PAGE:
U.S. Attorney's Office
Western District of Michigan
(616) 456-2404
November 25, 2015

Michigan Man Tyrone Smith Pleads Guilty to Sex Trafficking Four Victims, Including One Minor

GRAND RAPIDS, MI—Tyrone Smith, 45, of Lansing, Michigan, pled guilty yesterday in federal court to three counts of sex trafficking girls and women and transporting them across state lines for prostitution. He will be sentenced in April 2016 and faces a mandatory minimum of 15 years in federal prison, up to a maximum of 25 years.

After serving 15 years in the Michigan Department of Corrections for second degree murder, Smith began recruiting women in Lansing for his interstate commercial sex operation. A federal grand jury indicted him in July 2015 on seven counts involving four victims, including one minor. The indictment charged Smith with three counts of sex trafficking by force, threats of force, fraud, and coercion; one count of sex trafficking a minor; and three counts of transporting adult women and the minor from Michigan to Illinois for commercial sex. In a written plea agreement, Smith admitted to recruiting the first victim, an adult woman, in about December 2012, providing her with heroin, posting commercial sex ads of her online in lingerie, and arranging for johns to pay for sex with her in Lansing, Chicago, and elsewhere over a two-year period. Smith admitted to being physically violent and threatening towards her throughout this time, knowing that this would cause her to continue to engage in commercial sex acts. Smith also admitted to recruiting a 17-year-old girl and sex trafficking her from December 2014 to June 2015. He arranged for johns to buy sex from her in his Lansing residence and area motels, and he took her to Chicago for several weeks in early 2015. The minor watched Smith assault another woman for her disloyalty to Smith’s prostitution business, and Smith continued to cause the minor to engage in commercial sex acts after that. In June 2015, while Smith and the minor were in a Lansing motel, Smith grabbed her by the neck and threw her on the bed to stop her from leaving with the cell phone he gave her, which had a large amount of information on it about his prostitution business. The minor sought medical attention afterwards for a concussion, a laceration on the bridge of her nose, and bruising on her face and body. Smith admitted that a short time later, he reconnected with the minor and continued arranging commercial sex dates for her.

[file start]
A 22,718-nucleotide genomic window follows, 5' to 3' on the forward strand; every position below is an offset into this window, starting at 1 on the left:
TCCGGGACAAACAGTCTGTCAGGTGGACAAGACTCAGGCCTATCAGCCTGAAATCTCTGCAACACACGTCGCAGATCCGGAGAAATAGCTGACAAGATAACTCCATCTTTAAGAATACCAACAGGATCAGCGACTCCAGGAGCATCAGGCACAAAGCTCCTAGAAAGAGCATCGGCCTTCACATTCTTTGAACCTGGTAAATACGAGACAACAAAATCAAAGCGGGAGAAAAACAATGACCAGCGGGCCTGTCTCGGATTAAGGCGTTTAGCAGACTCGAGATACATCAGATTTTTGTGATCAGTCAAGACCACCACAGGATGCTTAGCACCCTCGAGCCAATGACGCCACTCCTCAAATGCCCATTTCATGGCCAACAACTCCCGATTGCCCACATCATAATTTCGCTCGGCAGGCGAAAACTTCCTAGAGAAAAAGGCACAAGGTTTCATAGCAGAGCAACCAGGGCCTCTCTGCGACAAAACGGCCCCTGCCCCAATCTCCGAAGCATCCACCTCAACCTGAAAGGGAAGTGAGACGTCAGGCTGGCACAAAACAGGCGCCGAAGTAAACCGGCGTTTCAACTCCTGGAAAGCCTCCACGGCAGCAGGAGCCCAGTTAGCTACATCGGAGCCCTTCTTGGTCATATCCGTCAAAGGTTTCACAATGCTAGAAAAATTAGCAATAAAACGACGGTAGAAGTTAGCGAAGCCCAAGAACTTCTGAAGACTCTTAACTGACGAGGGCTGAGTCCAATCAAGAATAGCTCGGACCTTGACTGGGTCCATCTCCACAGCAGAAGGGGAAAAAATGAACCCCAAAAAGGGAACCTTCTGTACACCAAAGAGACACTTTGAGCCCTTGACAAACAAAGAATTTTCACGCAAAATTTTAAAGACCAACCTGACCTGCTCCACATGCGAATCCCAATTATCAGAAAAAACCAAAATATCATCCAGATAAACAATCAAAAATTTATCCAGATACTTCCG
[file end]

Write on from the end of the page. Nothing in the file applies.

The conviction resulted from a joint investigation led by the FBI, Ingham County Sheriff’s Office, and East Lansing Police Department, with assistance from the Michigan State Police (MSP). Assistant United States Attorney Tessa K. Hessmiller prosecuted the case. This is the third federal sex trafficking conviction in the Western District of Michigan, following cases against Eddie Jackson and Christopher Bryant. This is the fourth sex trafficking conviction obtained in the past year as a result of the FBI’s joint investigation with the Ingham County Sheriff’s Office and other Lansing area law enforcement partners, who collaborated in the federal Christopher Bryant trial and the related state convictions of Jonathan Purnell and Mariah Haughton in Ingham County.

In announcing the conviction, U.S. Attorney Patrick Miles stated, “Sex trafficking is real and happens in West Michigan. Traffickers target victims by identifying vulnerabilities to exploit, whether through drugs, money, violence, or a false sense of security and affection provided by the trafficker. My office is working hand-in-hand with federal, state, and local law enforcement to identify and prosecute human trafficking, including the sex trafficking of children.”

This case is part of Project Safe Childhood, a nationwide initiative designed to protect children from exploitation and abuse. The U.S. Attorney’s Office; county prosecutor’s offices; and federal, state, and local law enforcement are working closely together to locate, apprehend, and prosecute individuals who exploit children. Individuals with information or concerns about possible child exploitation should contact local law enforcement. For more information about Project Safe Childhood in West Michigan, including resources for children and parents, visit: http://www.justice.gov/usao/miw/programs/psc.html.

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